The targeted recipients are Chinese men who have sex with men, a highly marginalized community where members are strongly connected to each other [60]; social norms and community involvement have been found to be positively associated with their HIV-preventive behaviors [61,62]. To produce culturally authentic messages and engage the recipients [9], members of the local men who have sex with men community were actively involved throughout the intervention development, including determining persuasive topics, screening eligible narrators, assisting in narrative interviews, and generating and delivering intervention messages. Such participatory strategies can be applicable to other similar contexts where the community tend to share motives and values regarding health behavior.


The intervention comprises web-based videos. Video-based narratives have demonstrated strengths in building affection, facilitating identification with characters, and message elaboration, thereby promoting behavior changes [29,63,64]. Narrators’ ability to organize and articulate stories in videorecorded interviews were carefully evaluated during the recruitment. The web-based delivery platform allows navigation of the content at the user’s own pace without the presence of researchers; users are less likely to mask emotional responses and experience greater immersion when they view narratives alone [56].


In response to the call for innovative health communication approaches for HIV prevention, this paper describes the scientific rationale and rigorous procedure of applying narrative persuasion to promote HIV-preventive behaviors among men who have sex with men. This web-based narrative communication intervention can be easily replicated in other contexts and can be incorporated into comprehensive HIV prevention services.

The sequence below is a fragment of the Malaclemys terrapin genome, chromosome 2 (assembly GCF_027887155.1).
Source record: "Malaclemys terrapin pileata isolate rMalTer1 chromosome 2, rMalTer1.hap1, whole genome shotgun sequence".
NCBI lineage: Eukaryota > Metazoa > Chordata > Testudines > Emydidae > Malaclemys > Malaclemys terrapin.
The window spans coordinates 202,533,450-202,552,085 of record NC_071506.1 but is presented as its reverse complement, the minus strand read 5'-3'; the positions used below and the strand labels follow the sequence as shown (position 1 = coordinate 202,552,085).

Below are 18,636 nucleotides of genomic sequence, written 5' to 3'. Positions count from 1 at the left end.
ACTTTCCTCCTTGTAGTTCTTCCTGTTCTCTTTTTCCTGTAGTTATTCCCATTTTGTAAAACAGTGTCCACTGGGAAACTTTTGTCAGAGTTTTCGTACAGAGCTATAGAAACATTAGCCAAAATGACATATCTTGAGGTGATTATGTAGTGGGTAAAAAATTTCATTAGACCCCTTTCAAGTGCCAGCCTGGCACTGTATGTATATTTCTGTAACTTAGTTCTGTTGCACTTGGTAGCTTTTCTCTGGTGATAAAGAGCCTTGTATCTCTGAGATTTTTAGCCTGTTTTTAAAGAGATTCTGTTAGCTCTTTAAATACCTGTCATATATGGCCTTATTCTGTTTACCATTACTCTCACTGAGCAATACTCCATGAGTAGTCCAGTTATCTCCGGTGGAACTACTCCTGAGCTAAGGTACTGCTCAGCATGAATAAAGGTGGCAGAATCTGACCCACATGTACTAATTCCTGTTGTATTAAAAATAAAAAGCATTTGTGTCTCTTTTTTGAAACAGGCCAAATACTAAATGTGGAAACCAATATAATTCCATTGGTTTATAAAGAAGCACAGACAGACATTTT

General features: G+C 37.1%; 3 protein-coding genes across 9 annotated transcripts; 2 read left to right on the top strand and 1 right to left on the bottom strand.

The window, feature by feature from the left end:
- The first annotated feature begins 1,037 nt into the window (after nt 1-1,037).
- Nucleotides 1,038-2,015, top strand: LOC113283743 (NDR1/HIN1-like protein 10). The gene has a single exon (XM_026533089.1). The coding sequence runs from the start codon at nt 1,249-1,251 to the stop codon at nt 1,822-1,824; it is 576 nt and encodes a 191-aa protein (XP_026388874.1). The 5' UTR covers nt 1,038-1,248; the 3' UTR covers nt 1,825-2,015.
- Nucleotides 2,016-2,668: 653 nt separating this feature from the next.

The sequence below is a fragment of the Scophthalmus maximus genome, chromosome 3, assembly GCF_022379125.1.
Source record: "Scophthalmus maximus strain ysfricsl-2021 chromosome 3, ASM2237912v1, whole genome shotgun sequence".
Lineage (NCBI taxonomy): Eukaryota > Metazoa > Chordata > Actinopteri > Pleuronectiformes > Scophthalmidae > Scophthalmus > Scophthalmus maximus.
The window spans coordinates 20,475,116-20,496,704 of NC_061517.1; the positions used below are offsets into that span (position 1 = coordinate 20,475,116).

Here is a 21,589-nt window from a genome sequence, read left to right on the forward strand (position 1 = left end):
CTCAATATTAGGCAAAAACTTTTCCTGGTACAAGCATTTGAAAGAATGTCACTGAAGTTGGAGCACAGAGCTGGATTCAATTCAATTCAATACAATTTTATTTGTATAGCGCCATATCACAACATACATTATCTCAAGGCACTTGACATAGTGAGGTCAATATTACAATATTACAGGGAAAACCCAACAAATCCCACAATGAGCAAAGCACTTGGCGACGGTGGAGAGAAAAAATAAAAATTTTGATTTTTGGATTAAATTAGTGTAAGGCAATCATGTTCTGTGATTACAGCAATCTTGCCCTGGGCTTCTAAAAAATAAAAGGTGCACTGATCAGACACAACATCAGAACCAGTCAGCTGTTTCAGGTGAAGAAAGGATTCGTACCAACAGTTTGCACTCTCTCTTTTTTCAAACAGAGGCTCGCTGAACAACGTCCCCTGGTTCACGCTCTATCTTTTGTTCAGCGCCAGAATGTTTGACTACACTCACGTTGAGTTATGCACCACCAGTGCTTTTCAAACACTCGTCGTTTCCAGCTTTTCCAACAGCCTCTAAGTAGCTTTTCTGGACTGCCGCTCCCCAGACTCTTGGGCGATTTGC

This study was funded by the University Grants Committee of Hong Kong 2015-2016 General Research Fund (reference 14612615). We would like to express our heartfelt gratitude to all the narrators and participants in this project.

Conflicts of Interest

None declared.

Multimedia Appendix 1

A summary of factors of HIV/STI infection and related behaviors among men who have sex with men in Hong Kong.

DOCX File , 34 KB

  1. Beyrer C, Baral SD, van Griensven F, Goodreau SM, Chariyalertsak S, Wirtz AL, et al. Global epidemiology of HIV infection in men who have sex with men. Lancet 2012 Jul 28;380(9839):367-377 [FREE Full text] [CrossRef] [Medline]
  2. HIV surveillance report 2017 update. The Virtual AIDS Office of Hong Kong. Hong Kong: Hong Kong Department of Health; 2018.   URL: [accessed 2021-05-31]
  3. Phillips AN, Cambiano V, Nakagawa F, Brown AE, Lampe F, Rodger A, et al. Increased HIV incidence in men who have sex with men despite high levels of ART-induced viral suppression: analysis of an extensively documented epidemic. PLoS ONE 2013 Feb 15;8(2):e55312. [CrossRef]
  4. Recommended HIV/AIDS strategies for Hong Kong (2017-2021). Hong Kong Advisory Council on AIDS.   URL: [accessed 2021-05-31]
  5. Campbell CK, Lippman SA, Moss N, Lightfoot M. Strategies to increase HIV testing among MSM: a synthesis of the literature. AIDS Behav 2018 Aug 17;22(8):2387-2412. [CrossRef] [Medline]
  6. Beyrer C, Baral SD, Collins C, Richardson ET, Sullivan PS, Sanchez J, et al. The global response to HIV in men who have sex with men. Lancet 2016 Jul 09;388(10040):198-206. [CrossRef] [Medline]
  7. Storey D, Seifert-Ahanda K, Andaluz A, Tsoi B, Matsuki J, Cutler B. What is health communication and how does it affect the HIV/AIDS continuum of care? a brief primer and case study from New York City. J Acquir Immune Defic Syndr 2014 Aug 15;66 Suppl 3:S241-S249. [CrossRef] [Medline]
  8. Albarracín D, McNatt PS, Klein CTF, Ho RM, Mitchell AL, Kumkale GT. Persuasive communications to change actions: an analysis of behavioral and cognitive impact in HIV prevention. Health Psychol 2003 Mar;22(2):166-177 [FREE Full text] [CrossRef] [Medline]
  9. Airhihenbuwa CO, Obregon R. A critical assessment of theories/models used in health communication for HIV/AIDS. J Health Commun 2000 Feb 02;5 Suppl(sup1):5-15. [CrossRef] [Medline]
  10. Norman P, Conner M. The theory of planned behaviour and binge drinking: assessing the moderating role of past behaviour within the theory of planned behaviour. Br J Health Psychol 2006 Feb;11(Pt 1):55-70. [CrossRef] [Medline]